"But if we must, through Custom, have some warm Tea, once or twice a Day, why may we not exchange this slow Poison . . . for Teas of our American Plants; many of which may be found, pleasant to the Taste and very salutary, according to our various Constitutions."

Philo-Aletheias then listed seventeen tea blends as substitutes for imported tea. The suggested leaves and twigs were all from plants which were eminently familiar to colonial Americans. Considered a necessity in this New World, herb gardens provided produce for the daily pantry, decoration as flowers in the house, and medicine in sickness and in health. The family medicine cabinet was stocked with decoctions, dried leaves, infusions, and tinctures, which were consumed for general well-being as well as for specific complaints. Thus, these seventeen blends were easily available. So, instead of supplementing imported tea, these herbal concoctions would now replace them altogether.

 

Colonial America abounded in home, or kitchen, gardens which supplied fresh herbs, fruits, and vegetables for meals:

John Bartram's garden, established on west bank of Schuylkill River in Philadelphia c. 1728, is the oldest surviving botanic garden in North America: east facade of house, built 1728–1731, with additions c.1740 and 1758-1770.
east facade of John Bartram House with Bartram's Garden
east facade of John Bartram House with Bartram's Garden

My Liberty Tea garden

 

Six blends, comprised of twelve herbs, are featured from this list. Each herb serves as a glimpse into colonial gardens at the time of the Boston Tea Party. Amazingly, many of these herbs are still familiar over two and one-third centuries later.

 

For me, they comprise my Liberty Tea garden, which reminds me every day of the liberties which early settlers in this vast, beautiful new land wanted to bequeath to all who ever live between America's shores.

 

blend #1: sassafras + lignum vitae
blend #1: sassafras + lignum vitae
sassafras green: rgb 100, 182, 100
sassafras green: rgb 100, 182, 100

autumnal colors of sassafras (Sassafras albidum) branches

Tiadaghton State Forest, near Lock Haven, north central Pennsylvania
Tiadaghton State Forest, near Lock Haven, north central Pennsylvania

Blend number 1:

 

"Sassafras Root, sliced thin and dried, with Raspings of Lignumvite, makes a Tea exceedingly agreeable, when made weak.* [*Every Sort of Tea is rendered disagreeable by being too strong.] It beautifies and smoothes the Complexion, prevents Pleurises, Scurvies, and Cachexies, &c."

 

  

Sassafras:

Sassafras albidum is commonly known as sassafras. Another popular scientific synonym is Sassafras officinale.

Sassafras albidum is a native of the eastern United States and the province of Ontario in east central Canada.

 

USDA Hardiness Zones:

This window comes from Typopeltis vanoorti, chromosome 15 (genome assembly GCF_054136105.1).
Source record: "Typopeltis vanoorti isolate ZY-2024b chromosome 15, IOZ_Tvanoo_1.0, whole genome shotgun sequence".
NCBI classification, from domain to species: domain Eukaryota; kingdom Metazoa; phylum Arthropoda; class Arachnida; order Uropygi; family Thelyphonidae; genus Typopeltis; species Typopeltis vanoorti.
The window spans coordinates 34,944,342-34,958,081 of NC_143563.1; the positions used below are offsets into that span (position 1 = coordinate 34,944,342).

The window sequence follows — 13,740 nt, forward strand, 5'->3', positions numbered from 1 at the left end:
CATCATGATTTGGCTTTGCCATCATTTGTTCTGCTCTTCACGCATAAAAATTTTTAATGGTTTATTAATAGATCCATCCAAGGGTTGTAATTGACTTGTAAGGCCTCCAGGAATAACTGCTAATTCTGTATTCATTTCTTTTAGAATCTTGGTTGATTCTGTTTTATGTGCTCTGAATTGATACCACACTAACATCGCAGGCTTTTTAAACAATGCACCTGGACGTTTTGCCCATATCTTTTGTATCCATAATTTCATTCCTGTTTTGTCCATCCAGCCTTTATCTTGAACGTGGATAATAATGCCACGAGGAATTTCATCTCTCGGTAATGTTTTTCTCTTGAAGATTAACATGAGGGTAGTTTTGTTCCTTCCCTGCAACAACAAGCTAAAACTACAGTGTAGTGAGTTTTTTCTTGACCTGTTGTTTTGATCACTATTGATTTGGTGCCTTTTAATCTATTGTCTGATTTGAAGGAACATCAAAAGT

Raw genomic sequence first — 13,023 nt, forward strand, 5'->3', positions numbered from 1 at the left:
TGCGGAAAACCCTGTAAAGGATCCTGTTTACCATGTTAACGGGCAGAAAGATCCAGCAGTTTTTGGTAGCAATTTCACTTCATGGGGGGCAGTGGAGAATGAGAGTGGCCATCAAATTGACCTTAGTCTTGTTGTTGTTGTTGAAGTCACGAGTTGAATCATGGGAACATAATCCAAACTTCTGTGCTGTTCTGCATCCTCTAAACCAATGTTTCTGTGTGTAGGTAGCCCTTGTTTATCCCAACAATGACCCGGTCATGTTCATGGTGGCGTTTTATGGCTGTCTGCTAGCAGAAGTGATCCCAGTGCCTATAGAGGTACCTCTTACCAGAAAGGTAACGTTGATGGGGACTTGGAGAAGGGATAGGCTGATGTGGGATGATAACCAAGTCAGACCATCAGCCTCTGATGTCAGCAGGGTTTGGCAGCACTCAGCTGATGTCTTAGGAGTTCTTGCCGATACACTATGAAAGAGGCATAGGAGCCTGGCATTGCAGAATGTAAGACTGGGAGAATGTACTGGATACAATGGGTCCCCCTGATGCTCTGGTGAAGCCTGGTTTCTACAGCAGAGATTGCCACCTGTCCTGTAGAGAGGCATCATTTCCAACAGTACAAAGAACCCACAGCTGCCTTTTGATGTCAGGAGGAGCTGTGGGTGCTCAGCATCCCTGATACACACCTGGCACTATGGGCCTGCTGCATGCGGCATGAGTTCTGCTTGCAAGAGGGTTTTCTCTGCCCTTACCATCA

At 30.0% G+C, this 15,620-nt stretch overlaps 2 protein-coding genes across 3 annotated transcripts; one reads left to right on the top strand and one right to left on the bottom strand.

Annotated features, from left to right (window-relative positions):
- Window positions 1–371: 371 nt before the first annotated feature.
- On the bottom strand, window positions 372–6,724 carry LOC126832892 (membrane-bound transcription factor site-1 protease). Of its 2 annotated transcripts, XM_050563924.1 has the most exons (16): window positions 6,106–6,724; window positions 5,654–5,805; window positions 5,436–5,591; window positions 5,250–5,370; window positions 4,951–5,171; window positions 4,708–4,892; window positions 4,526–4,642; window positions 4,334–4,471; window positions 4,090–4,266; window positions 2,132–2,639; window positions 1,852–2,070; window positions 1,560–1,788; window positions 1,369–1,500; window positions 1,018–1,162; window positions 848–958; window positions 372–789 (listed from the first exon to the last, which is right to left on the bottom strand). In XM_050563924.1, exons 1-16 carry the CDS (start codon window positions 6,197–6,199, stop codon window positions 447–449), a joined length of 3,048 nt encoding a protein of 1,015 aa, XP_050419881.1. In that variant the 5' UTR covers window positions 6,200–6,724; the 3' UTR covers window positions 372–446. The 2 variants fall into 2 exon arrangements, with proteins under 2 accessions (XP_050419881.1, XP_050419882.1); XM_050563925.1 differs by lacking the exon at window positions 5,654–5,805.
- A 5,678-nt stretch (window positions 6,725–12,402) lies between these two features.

Sassafras albidum is classified as hardy for zones 5 (-20° to -10°F.; -29° to -23°C) to 9 (20° to 30°F.; -7° to -1°C.).

 

Native distribution of Sassafras albidum:

Canada: Ontario ~ USA: AL, AR, CT, DC, DE, FL, GA, IA, IL, IN, KS, KY, LA, MA, MD, ME, MI, MO, MS, NC, NH, NJ, NY, OH, OK, PA, RI, SC, TN, TX, VA, VT, WI, WV
SAAL5
SAAL5

 

Description: 

sassafras reaches a height of 50 feet (15 meet), with a generous spread of 30 feet (9 meters).

Oval leaves, which usually are divided into three lobes, have downy undersides. Their dark greenness changes to gold and red in autumn.

Tiny, petalless yellow-green flowers open simultaneously with budding leaves in spring.

Fruits ripen as blue-black drupes, which, like peaches, are fleshy encasements of seed-containing pits.

 

Sassafras leaves

Jamesburg Park Conservation, Middlesex County, east central New Jersey
Jamesburg Park Conservation, Middlesex County, east central New Jersey

 

Ethnobotany: 

Native American original inhabitants of the thirteen colonies extensively used sassafras as a therapeutic agent. Common remedies included:

  • as a blood purifier by the Cherokee, Delaware, and Iroquois and
  • as a febrifuge, to ward off fever, by the Iroquois and Nanticoke.

 

 

Lignum vitae:

Guaiacum officinale, commonly known as lignum vitae (Latin: lignum, "wood" + vitae, "of life") or tree of life, is a small, slow-growing, New World tree that is the  heaviest and densest wood in the world.

Its native range includes northern South America, the Caribbean, the Central American subcontinent, Mexico, and only Florida, Puerto Rico, and the Virgin Islands in the United States.

 

Description:

Lignum vitae slowly reaches a height of 20 to 30 feet (6 to 10 meters), with a spread of 26 feet     (8 meters).

The bark is deeply furrowed.

Oval leaves are bright green.

Five-petaled flowers open as blue stars.

Each bright yellow-orange fruit contains two cells, each enclosing one black seed.

 

Guaiacum officinale flowers

tree of life
tree of life

 

Ethnobotany:

In addition to a Liberty tea from bark raspings, or scrapings, lignum vitae supplies an energy restorative tea with its flowers and leaves.

For two centuries an important ethnobotanical remedy decocted -- that is, extracted essences by
boiling -- the bark to serve as an effective, albeit temporary, treatment of the symptoms of syphilis.

 

blend #2: sweet marjoram + mint
blend #2: sweet marjoram + mint
mint green: rgb 152, 255, 152
mint green: rgb 152, 255, 152

closeup of sweet marjoram's flowers and foliage